She shared more details about why relocating their dogs is so difficult. They had relocated some dogs to Texas, but were limited in how many they could send. She said:

As far as the evacuation process, it’s not as easy as everybody thinks. The best way I can describe it is kind of like a Titanic. They saw the iceberg ahead and they tried to steer to get out of the way… We saw the iceberg a few days ago, but we have hundreds of dogs. You don’t just pack up and go like that. We would literally need an empty kennel facility with like 300 or so kennels, living quarters for all my employees… It’s very stressful on the dogs.

We did get some dogs out yesterday. I sent some of my employees that have young children and a vanload of dogs with them to Texas. The dogs were so stressed. They were so scared. And that’s what happens… It’s kind of like flipping a coin: what’s more stressful? … If we were to evacuate some dogs, that means I would have to take some employees to go with them. And then the employees left behind would not have the manpower they need. … There’s power in numbers. That’s why we’re sticking together…

She then revealed that there wasn’t enough space in New Orleans to bring all the Assumption Parish dogs.

“We have two locations,” she said. “One out here in Assumption Parish and we have New Orleans. People think we can pack up in Assumption Parish and move to the building in New Orleans. That’s not true. … We’re consolidating some of the locations in New Orleans and moving them into the new building.”

“We have obviously a lot of difficult dogs,” she added.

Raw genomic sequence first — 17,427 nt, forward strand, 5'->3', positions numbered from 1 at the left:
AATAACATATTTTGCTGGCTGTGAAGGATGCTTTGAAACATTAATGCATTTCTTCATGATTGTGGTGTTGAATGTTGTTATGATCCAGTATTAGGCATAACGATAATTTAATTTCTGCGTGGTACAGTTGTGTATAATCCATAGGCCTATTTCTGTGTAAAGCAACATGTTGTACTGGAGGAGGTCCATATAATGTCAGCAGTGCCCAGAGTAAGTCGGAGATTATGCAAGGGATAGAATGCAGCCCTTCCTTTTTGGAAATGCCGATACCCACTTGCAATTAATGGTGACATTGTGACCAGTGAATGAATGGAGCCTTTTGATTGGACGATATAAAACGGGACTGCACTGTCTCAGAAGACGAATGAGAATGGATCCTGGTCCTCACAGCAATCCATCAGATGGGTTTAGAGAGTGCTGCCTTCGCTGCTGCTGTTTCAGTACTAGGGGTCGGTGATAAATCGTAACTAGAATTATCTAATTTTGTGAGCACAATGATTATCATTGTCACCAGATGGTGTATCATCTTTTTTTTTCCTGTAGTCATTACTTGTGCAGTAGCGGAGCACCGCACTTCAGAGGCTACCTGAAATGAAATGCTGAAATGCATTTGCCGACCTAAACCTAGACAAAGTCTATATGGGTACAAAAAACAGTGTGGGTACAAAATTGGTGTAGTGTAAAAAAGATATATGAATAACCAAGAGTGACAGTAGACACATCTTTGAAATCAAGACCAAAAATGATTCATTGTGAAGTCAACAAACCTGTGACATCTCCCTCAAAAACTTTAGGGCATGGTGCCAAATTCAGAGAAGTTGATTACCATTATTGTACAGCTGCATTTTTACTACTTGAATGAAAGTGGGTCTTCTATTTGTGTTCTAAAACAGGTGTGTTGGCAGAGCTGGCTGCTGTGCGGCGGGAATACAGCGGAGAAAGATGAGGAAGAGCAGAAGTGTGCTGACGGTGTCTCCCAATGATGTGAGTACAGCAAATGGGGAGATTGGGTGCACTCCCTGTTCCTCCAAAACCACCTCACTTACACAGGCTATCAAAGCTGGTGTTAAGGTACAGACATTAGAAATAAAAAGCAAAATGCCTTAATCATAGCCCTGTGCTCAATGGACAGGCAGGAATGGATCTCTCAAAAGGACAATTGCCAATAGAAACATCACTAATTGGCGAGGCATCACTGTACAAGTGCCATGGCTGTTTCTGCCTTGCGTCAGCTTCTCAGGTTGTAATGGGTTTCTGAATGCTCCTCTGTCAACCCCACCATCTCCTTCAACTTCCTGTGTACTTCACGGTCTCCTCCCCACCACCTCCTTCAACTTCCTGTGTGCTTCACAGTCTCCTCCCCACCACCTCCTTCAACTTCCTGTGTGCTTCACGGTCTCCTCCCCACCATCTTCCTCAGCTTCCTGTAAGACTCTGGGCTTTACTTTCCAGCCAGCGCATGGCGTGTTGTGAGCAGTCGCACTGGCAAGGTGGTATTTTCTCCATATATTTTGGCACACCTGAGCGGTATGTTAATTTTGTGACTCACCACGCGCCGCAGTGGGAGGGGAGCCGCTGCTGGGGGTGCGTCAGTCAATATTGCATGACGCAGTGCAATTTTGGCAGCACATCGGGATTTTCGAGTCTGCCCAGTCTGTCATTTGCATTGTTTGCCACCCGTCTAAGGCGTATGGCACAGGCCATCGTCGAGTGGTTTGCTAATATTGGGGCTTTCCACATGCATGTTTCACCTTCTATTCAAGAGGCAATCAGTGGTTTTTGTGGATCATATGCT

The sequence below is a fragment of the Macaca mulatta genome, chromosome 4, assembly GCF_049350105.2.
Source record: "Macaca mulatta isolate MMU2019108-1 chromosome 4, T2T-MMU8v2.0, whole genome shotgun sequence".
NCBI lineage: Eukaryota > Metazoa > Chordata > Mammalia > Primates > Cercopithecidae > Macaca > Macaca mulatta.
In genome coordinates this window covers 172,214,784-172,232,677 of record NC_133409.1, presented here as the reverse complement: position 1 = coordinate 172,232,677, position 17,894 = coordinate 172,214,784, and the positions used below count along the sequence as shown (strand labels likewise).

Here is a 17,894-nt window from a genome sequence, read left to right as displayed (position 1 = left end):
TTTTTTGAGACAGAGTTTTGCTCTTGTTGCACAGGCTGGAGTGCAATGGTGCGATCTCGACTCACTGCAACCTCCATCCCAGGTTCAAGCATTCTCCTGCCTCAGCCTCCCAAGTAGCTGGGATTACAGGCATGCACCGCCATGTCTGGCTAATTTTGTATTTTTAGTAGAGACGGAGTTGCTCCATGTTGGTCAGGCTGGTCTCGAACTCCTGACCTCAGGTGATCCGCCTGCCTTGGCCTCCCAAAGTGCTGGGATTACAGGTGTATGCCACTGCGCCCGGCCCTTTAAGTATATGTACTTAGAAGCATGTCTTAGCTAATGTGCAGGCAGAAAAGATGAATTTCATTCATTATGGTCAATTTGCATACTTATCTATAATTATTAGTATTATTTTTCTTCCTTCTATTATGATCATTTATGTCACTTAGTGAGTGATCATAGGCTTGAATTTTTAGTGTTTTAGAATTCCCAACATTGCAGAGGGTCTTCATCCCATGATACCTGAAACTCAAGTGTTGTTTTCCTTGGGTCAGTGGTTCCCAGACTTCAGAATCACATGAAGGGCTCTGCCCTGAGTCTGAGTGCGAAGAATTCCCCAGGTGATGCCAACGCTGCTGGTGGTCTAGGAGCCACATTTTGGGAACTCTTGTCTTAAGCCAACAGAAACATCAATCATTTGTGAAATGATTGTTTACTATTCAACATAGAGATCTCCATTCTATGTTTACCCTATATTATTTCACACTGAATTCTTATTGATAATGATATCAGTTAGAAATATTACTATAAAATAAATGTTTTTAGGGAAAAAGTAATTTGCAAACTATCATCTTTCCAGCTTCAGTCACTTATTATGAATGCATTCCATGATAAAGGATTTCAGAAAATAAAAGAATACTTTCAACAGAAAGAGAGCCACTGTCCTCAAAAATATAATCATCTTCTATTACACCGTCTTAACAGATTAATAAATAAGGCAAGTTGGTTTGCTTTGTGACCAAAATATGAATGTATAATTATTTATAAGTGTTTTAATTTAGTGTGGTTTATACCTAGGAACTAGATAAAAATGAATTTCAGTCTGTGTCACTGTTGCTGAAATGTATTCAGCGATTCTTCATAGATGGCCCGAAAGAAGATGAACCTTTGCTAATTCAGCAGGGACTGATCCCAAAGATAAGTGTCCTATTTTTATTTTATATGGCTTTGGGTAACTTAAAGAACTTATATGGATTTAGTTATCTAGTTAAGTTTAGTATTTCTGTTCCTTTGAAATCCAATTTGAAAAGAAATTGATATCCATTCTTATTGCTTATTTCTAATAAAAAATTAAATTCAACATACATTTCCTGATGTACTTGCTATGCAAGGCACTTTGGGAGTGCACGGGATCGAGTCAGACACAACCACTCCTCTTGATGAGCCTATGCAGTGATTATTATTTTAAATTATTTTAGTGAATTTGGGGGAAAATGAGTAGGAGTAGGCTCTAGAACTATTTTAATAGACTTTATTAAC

She explained that some are dog aggressive and some aren’t friendly. So that makes it more difficult to put everyone in one spot.

“Unfortunately, both of our places are going to get hit,” she shared.

The projected landfall location was very close to them, she added, and they expected to be out of power for some time after. She said they had very little income this year due to not being on TV, and adoptions were slower during the pandemic. Donations have kept them going.

‘We Are Going to Get Hurt,’ She Revealed

“We are going to get hurt,” Torres acknowledged. “We’re going to see some damage. We’re probably gonna be without power for a while. So I’m trying to figure out what to do as far as getting dogs somewhere else.”

She explained that a property they have in Texas was set up for the wolf dogs, and they didn’t have any kennels to house any of their Louisiana dogs there. She also said they had a small property in Louisiana that they could take some dogs to, but they also need to stay together for the manpower, which makes the decisions tough.

Torres said they’ll have a big need for volunteers after the storm and people can just show up in New Orleans at their building around 9 a.m. on Tuesday, August 31, after the storm’s gone, possibly as early as Monday afternoon, August 30. But for Assumption Parish, volunteers need to email her at to find out how they can help.